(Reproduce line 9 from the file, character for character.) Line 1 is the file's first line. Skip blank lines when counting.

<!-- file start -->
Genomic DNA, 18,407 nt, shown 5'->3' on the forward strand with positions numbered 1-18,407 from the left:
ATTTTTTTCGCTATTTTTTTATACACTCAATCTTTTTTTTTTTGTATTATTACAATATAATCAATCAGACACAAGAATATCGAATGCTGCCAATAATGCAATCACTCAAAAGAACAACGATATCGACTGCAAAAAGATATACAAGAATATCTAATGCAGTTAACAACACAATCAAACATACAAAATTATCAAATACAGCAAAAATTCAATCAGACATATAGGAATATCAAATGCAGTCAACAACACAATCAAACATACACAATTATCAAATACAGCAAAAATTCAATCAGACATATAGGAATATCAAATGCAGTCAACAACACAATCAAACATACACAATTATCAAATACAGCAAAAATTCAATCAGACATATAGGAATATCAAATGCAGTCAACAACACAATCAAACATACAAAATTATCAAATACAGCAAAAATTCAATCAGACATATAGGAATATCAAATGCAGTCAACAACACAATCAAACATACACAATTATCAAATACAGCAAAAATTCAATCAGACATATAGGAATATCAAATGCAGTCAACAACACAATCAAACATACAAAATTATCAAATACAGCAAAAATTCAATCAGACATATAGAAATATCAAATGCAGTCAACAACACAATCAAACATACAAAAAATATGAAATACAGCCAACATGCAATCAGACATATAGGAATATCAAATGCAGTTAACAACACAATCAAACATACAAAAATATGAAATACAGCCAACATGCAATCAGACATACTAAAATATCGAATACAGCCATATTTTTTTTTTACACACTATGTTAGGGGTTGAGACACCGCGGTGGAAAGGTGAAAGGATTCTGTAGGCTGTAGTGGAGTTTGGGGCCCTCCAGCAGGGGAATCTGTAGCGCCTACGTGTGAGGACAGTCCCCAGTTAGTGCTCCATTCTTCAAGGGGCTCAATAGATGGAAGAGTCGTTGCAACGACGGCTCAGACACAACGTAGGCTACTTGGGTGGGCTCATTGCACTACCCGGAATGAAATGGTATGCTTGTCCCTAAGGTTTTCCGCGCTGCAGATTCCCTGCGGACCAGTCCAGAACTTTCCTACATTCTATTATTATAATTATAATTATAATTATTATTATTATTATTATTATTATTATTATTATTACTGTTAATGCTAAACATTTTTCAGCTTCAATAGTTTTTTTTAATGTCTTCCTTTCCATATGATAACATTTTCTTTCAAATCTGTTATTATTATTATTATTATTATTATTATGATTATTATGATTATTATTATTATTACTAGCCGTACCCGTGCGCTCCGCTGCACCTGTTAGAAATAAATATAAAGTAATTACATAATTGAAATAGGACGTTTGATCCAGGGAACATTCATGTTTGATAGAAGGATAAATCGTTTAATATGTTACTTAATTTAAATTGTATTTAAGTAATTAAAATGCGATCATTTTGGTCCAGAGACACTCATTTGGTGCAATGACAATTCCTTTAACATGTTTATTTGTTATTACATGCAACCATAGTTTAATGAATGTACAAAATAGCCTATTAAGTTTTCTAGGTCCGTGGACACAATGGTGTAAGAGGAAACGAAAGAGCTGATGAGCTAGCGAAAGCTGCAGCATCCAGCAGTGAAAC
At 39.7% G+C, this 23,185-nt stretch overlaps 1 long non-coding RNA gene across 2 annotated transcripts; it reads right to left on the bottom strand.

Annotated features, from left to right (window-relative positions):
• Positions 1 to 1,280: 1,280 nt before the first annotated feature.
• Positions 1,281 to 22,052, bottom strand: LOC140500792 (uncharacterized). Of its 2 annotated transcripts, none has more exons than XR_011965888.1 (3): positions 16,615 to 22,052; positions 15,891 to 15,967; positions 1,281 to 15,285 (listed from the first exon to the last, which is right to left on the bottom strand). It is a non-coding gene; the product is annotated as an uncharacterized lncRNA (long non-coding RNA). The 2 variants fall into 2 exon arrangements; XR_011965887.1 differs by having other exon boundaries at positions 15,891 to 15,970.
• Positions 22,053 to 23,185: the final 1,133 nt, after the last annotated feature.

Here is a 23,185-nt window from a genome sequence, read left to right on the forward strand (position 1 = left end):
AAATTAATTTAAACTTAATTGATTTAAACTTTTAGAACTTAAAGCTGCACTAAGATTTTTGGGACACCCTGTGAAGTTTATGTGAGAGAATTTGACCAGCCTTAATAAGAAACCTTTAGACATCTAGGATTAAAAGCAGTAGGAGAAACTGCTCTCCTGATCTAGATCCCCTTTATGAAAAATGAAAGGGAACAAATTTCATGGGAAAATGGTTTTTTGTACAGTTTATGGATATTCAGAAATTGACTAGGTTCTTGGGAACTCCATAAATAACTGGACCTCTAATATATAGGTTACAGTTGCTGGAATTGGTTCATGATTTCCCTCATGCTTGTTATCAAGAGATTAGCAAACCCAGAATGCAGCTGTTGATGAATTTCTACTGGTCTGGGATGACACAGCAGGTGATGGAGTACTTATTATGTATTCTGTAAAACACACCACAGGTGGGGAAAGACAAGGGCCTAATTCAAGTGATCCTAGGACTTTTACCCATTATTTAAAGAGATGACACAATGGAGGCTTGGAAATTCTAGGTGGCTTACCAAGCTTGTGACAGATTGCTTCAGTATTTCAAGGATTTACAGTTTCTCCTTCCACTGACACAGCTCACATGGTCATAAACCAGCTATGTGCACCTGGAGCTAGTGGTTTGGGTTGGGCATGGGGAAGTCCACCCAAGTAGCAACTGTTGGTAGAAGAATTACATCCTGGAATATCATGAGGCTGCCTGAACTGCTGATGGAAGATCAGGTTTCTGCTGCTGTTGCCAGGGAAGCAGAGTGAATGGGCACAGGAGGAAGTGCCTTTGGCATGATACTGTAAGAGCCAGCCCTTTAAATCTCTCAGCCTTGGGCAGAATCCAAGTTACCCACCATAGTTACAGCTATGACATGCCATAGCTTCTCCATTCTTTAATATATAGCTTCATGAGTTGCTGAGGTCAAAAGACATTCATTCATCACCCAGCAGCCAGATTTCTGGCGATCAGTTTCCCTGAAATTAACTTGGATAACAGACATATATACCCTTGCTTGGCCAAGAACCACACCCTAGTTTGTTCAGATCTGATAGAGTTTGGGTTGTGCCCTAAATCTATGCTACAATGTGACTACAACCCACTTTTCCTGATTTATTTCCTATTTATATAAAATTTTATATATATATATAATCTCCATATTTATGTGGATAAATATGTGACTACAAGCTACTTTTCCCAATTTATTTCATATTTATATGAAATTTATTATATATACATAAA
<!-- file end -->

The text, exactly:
AAATTAATTTAAACTTAATTGATTTAAACTTTTAGAACTTAAAGCTGCACTAAGATTTTTGGGACACCCTGTGAAGTTTATGTGAGAGAATTTGACCAGCCTTAATAAGAAACCTTTAGACATCTAGGATTAAAAGCAGTAGGAGAAACTGCTCTCCTGATCTAGATCCCCTTTATGAAAAATGAAAGGGAACAAATTTCATGGGAAAATGGTTTTTTGTACAGTTTATGGATATTCAGAAATTGACTAGGTTCTTGGGAACTCCATAAATAACTGGACCTCTAATATATAGGTTACAGTTGCTGGAATTGGTTCATGATTTCCCTCATGCTTGTTATCAAGAGATTAGCAAACCCAGAATGCAGCTGTTGATGAATTTCTACTGGTCTGGGATGACACAGCAGGTGATGGAGTACTTATTATGTATTCTGTAAAACACACCACAGGTGGGGAAAGACAAGGGCCTAATTCAAGTGATCCTAGGACTTTTACCCATTATTTAAAGAGATGACACAATGGAGGCTTGGAAATTCTAGGTGGCTTACCAAGCTTGTGACAGATTGCTTCAGTATTTCAAGGATTTACAGTTTCTCCTTCCACTGACACAGCTCACATGGTCATAAACCAGCTATGTGCACCTGGAGCTAGTGGTTTGGGTTGGGCATGGGGAAGTCCACCCAAGTAGCAACTGTTGGTAGAAGAATTACATCCTGGAATATCATGAGGCTGCCTGAACTGCTGATGGAAGATCAGGTTTCTGCTGCTGTTGCCAGGGAAGCAGAGTGAATGGGCACAGGAGGAAGTGCCTTTGGCATGATACTGTAAGAGCCAGCCCTTTAAATCTCTCAGCCTTGGGCAGAATCCAAGTTACCCACCATAGTTACAGCTATGACATGCCATAGCTTCTCCATTCTTTAATATATAGCTTCATGAGTTGCTGAGGTCAAAAGACATTCATTCATCACCCAGCAGCCAGATTTCTGGCGATCAGTTTCCCTGAAATTAACTTGGATAACAGACATATATACCCTTGCTTGGCCAAGAACCACACCCTAGTTTGTTCAGATCTGATAGAGTTTGGGTTGTGCCCTAAATCTATGCTACAATGTGACTACAACCCACTTTTCCTGATTTATTTCCTATTTATATAAAATTTTATATATATATATAATCTCCATATTTATGTGGATAAATATGTGACTACAAGCTACTTTTCCCAATTTATTTCATATTTATATGAAATTTATTATATATACATAAA